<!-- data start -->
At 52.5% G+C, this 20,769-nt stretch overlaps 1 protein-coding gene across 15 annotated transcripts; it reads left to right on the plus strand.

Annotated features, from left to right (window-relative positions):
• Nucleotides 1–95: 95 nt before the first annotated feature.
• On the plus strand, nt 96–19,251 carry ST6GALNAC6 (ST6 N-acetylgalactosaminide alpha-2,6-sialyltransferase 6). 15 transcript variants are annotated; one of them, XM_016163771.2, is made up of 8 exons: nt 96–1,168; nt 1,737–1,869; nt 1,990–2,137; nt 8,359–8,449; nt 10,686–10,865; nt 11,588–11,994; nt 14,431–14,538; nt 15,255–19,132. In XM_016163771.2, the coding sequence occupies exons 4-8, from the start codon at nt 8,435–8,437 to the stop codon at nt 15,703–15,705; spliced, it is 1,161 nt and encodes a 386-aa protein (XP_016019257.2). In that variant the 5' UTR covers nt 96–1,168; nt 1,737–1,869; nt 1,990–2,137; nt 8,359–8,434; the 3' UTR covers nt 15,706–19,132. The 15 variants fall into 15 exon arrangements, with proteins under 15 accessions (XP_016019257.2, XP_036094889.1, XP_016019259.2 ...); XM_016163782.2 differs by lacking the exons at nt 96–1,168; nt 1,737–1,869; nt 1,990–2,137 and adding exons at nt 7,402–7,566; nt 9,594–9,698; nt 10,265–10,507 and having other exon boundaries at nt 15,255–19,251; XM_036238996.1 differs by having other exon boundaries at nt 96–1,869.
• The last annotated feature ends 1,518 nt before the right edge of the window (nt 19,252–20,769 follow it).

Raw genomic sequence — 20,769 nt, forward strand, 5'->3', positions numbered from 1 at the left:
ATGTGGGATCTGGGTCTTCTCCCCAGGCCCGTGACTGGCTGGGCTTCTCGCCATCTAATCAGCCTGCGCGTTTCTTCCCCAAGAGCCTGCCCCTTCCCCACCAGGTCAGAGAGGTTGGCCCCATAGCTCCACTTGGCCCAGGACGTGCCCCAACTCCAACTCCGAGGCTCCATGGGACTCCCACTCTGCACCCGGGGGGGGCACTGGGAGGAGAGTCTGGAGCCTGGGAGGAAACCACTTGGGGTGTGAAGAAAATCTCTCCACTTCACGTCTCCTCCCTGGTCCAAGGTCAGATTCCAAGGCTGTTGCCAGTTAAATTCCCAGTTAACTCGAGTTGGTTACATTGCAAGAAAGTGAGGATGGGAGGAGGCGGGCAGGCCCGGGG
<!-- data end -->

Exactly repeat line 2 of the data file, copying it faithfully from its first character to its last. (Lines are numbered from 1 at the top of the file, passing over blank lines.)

Annotated features, from left to right (window-relative positions):